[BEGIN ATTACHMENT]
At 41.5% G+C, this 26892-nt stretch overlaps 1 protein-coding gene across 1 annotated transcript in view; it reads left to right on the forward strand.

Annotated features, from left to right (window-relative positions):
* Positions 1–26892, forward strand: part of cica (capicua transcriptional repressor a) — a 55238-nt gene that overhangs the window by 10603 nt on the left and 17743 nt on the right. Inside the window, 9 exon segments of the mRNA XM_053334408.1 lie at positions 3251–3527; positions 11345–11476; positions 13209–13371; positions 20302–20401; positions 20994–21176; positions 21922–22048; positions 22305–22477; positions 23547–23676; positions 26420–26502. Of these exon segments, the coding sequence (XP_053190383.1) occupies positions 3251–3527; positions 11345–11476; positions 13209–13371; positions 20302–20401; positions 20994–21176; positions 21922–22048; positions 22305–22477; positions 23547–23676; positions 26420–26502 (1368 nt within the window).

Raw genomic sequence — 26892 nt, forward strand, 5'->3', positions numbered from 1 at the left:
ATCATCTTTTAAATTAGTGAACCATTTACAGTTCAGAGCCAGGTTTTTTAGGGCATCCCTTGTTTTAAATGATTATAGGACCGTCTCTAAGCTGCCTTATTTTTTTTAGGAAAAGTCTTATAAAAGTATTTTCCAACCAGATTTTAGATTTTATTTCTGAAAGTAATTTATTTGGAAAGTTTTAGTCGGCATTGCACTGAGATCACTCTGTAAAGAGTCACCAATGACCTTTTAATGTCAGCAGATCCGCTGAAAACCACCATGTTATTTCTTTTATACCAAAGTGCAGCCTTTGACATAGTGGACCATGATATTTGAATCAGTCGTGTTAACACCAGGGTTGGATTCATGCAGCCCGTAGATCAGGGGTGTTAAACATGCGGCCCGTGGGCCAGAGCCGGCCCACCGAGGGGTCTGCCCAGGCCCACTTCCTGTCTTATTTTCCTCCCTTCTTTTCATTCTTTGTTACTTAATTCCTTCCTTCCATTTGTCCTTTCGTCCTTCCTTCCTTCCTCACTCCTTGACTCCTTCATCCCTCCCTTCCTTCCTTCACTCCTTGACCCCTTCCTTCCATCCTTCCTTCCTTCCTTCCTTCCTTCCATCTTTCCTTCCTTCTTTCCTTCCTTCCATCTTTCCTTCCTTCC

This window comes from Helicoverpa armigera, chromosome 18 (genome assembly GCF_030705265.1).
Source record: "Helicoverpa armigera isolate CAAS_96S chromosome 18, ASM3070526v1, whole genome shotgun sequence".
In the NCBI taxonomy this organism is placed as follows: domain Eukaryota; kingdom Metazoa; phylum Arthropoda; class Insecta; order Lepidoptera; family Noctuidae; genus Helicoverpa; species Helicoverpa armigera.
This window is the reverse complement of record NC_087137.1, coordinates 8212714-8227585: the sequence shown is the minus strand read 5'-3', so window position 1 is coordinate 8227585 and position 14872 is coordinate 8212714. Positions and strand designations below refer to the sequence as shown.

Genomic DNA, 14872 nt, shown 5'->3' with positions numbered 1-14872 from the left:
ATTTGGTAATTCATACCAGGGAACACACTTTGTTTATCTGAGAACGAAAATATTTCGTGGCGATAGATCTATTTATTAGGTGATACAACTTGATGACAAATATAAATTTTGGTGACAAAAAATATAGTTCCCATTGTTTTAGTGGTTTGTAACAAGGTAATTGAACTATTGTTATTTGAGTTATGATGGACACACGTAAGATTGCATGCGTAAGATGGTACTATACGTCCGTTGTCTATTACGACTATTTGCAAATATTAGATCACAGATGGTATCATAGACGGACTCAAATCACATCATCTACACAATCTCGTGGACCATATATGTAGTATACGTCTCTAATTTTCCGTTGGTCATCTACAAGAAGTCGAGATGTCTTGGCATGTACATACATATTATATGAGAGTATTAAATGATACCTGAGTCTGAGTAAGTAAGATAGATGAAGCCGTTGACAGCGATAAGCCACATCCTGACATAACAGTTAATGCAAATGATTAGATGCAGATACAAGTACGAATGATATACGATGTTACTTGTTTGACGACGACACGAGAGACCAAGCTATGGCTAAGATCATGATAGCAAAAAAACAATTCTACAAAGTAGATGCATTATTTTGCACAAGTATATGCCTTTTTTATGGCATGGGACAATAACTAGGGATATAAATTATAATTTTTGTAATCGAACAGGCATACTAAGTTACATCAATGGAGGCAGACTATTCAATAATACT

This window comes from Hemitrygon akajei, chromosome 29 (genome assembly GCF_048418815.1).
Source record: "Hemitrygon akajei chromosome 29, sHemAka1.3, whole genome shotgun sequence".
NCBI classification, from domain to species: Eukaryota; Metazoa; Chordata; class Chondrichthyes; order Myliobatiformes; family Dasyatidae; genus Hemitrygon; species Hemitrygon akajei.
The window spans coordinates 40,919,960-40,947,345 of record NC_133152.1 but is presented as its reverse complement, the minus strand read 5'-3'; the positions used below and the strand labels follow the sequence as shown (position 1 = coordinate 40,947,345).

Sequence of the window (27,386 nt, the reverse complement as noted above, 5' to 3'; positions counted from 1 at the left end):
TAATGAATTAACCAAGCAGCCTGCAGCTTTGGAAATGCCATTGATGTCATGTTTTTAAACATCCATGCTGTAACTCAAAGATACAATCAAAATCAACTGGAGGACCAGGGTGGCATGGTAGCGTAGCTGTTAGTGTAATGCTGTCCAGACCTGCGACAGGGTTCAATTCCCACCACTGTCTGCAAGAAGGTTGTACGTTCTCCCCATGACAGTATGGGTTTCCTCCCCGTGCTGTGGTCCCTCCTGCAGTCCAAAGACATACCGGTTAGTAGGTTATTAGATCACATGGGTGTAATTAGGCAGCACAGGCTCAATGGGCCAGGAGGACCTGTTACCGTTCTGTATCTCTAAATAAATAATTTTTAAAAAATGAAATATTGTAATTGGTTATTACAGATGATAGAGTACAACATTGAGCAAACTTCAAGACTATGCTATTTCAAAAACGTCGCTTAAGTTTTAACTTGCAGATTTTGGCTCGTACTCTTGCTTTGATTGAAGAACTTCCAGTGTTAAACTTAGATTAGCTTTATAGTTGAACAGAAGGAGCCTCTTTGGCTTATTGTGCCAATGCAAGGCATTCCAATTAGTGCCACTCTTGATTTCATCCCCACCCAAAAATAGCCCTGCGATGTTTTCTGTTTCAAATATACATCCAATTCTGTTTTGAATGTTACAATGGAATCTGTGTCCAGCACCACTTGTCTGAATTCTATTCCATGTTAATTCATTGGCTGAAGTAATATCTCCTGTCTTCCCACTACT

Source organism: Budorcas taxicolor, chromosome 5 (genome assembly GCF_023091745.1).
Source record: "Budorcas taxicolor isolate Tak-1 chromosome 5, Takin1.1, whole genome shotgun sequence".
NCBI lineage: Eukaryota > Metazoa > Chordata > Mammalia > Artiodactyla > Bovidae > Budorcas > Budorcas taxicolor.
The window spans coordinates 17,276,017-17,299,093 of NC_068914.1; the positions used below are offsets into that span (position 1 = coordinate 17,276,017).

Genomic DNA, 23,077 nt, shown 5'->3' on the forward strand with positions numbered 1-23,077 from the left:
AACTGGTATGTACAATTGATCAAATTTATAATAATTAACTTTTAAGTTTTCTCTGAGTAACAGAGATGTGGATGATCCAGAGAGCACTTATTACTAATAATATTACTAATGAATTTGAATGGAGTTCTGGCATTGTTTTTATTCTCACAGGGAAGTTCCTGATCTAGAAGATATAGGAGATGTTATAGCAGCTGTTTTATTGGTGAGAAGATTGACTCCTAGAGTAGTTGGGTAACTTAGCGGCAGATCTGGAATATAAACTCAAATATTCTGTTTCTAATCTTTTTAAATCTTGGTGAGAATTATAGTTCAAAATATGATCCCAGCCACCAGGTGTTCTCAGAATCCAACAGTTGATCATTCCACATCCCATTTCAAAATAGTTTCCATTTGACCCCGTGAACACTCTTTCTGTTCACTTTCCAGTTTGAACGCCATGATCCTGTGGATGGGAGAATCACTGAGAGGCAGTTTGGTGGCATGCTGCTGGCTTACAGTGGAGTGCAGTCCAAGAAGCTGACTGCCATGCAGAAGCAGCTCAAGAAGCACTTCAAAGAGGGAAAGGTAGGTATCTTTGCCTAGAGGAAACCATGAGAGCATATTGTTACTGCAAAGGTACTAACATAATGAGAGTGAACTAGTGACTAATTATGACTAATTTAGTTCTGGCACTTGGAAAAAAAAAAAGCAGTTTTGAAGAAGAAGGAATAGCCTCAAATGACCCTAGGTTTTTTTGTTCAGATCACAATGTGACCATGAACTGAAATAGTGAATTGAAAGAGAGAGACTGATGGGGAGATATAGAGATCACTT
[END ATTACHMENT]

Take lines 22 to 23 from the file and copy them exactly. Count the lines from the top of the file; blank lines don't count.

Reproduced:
Genomic DNA, 23,077 nt, shown 5'->3' on the forward strand with positions numbered 1-23,077 from the left:
AACTGGTATGTACAATTGATCAAATTTATAATAATTAACTTTTAAGTTTTCTCTGAGTAACAGAGATGTGGATGATCCAGAGAGCACTTATTACTAATAATATTACTAATGAATTTGAATGGAGTTCTGGCATTGTTTTTATTCTCACAGGGAAGTTCCTGATCTAGAAGATATAGGAGATGTTATAGCAGCTGTTTTATTGGTGAGAAGATTGACTCCTAGAGTAGTTGGGTAACTTAGCGGCAGATCTGGAATATAAACTCAAATATTCTGTTTCTAATCTTTTTAAATCTTGGTGAGAATTATAGTTCAAAATATGATCCCAGCCACCAGGTGTTCTCAGAATCCAACAGTTGATCATTCCACATCCCATTTCAAAATAGTTTCCATTTGACCCCGTGAACACTCTTTCTGTTCACTTTCCAGTTTGAACGCCATGATCCTGTGGATGGGAGAATCACTGAGAGGCAGTTTGGTGGCATGCTGCTGGCTTACAGTGGAGTGCAGTCCAAGAAGCTGACTGCCATGCAGAAGCAGCTCAAGAAGCACTTCAAAGAGGGAAAGGTAGGTATCTTTGCCTAGAGGAAACCATGAGAGCATATTGTTACTGCAAAGGTACTAACATAATGAGAGTGAACTAGTGACTAATTATGACTAATTTAGTTCTGGCACTTGGAAAAAAAAAAAGCAGTTTTGAAGAAGAAGGAATAGCCTCAAATGACCCTAGGTTTTTTTGTTCAGATCACAATGTGACCATGAACTGAAATAGTGAATTGAAAGAGAGAGACTGATGGGGAGATATAGAGATCACTT